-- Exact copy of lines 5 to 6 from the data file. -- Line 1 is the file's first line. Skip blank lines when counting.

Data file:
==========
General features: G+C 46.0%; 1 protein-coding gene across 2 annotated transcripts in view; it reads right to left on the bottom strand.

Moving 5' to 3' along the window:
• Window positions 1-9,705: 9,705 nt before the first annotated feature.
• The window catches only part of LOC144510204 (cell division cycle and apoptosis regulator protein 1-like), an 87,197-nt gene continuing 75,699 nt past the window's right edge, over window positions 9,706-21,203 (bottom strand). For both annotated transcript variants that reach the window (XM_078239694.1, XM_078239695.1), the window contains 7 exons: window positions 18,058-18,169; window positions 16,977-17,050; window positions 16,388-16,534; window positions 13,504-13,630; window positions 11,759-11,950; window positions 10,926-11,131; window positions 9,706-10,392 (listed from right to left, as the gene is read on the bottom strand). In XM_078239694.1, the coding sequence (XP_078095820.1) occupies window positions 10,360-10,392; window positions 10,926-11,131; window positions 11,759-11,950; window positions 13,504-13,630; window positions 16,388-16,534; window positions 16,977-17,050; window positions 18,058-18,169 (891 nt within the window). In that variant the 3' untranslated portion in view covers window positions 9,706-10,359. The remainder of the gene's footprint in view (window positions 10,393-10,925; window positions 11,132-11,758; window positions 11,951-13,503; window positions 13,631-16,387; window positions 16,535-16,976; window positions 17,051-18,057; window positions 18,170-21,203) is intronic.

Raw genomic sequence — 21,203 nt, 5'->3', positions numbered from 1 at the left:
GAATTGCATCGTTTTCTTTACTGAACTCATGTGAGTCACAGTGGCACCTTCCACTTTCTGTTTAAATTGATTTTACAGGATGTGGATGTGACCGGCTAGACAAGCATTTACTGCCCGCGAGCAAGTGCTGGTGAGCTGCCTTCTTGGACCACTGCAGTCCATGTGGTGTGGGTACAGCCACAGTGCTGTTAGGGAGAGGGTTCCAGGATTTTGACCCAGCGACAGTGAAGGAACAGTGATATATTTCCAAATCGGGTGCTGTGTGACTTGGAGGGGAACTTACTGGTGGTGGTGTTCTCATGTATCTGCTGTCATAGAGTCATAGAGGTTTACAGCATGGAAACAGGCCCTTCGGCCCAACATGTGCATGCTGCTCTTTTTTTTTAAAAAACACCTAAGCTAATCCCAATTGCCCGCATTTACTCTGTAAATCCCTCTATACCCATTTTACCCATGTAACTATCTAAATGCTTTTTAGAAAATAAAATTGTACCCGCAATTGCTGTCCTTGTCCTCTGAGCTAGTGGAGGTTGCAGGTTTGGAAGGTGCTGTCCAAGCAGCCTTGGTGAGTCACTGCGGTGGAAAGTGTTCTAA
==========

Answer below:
Raw genomic sequence — 21,203 nt, 5'->3', positions numbered from 1 at the left:
GAATTGCATCGTTTTCTTTACTGAACTCATGTGAGTCACAGTGGCACCTTCCACTTTCTGTTTAAATTGATTTTACAGGATGTGGATGTGACCGGCTAGACAAGCATTTACTGCCCGCGAGCAAGTGCTGGTGAGCTGCCTTCTTGGACCACTGCAGTCCATGTGGTGTGGGTACAGCCACAGTGCTGTTAGGGAGAGGGTTCCAGGATTTTGACCCAGCGACAGTGAAGGAACAGTGATATATTTCCAAATCGGGTGCTGTGTGACTTGGAGGGGAACTTACTGGTGGTGGTGTTCTCATGTATCTGCTGTCATAGAGTCATAGAGGTTTACAGCATGGAAACAGGCCCTTCGGCCCAACATGTGCATGCTGCTCTTTTTTTTTAAAAAACACCTAAGCTAATCCCAATTGCCCGCATTTACTCTGTAAATCCCTCTATACCCATTTTACCCATGTAACTATCTAAATGCTTTTTAGAAAATAAAATTGTACCCGCAATTGCTGTCCTTGTCCTCTGAGCTAGTGGAGGTTGCAGGTTTGGAAGGTGCTGTCCAAGCAGCCTTGGTGAGTCACTGCGGTGGAAAGTGTTCTAA